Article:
Safety group wants wider, brighter highway striping

| Tuesday, July 19, 2005

According to one group, it’s not deteriorating vision or slower reaction time that’s causing older drivers to have accidents while driving at night – it’s those blasted yellow lines that just aren’t wide enough or shiny enough.

In a recently released study by Higher Highway Safety Standards, a lobbying and advocacy organization whose aim is improving road conditions and safety, 99 percent of all drivers between the ages of 18 ad 65 believe bright and easy-to-see road markings are important to road safety.

The study also found that 94 percent of the subjects believe state and local municipalities should make easy-to-see lane stripes a priority, and that drivers 50 years and older were most likely to support the initiative.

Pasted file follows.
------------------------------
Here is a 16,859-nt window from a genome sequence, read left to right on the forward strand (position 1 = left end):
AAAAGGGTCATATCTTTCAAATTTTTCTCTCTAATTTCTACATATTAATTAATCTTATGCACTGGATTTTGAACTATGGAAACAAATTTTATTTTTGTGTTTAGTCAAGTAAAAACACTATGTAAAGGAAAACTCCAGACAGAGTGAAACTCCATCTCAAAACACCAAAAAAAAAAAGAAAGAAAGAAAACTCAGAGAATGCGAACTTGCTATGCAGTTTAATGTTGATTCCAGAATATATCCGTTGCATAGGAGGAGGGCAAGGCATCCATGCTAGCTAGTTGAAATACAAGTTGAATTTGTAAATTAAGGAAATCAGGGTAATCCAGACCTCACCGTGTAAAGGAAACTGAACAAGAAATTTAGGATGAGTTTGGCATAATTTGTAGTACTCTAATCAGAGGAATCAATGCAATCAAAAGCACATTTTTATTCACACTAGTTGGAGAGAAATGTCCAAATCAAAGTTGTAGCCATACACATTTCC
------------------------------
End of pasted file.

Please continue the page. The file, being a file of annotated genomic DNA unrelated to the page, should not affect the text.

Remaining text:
The group is proposing increasing the width of the stripes, which are an average of four inches wide, to a standard six to eight inches. The use of highly reflective paint technologies is also being investigated.

Wider center stripes have already seen some advancement in various states.

The Pennsylvania Legislature passed a bill that would’ve added $1.5 million to the state’s budget to widen the stripes to six inches, but the governor line-item vetoed the measure from the 2005-06 budget when it reached his desk.

The group plans to spread its message to other states, beginning with New Jersey, in the near future, according to the New Jersey Express-Times. Wider, eight-inch stripes were tested on roads in an area of Morris County, NJ, and according to the study, crashes were reduced by 16 percent.

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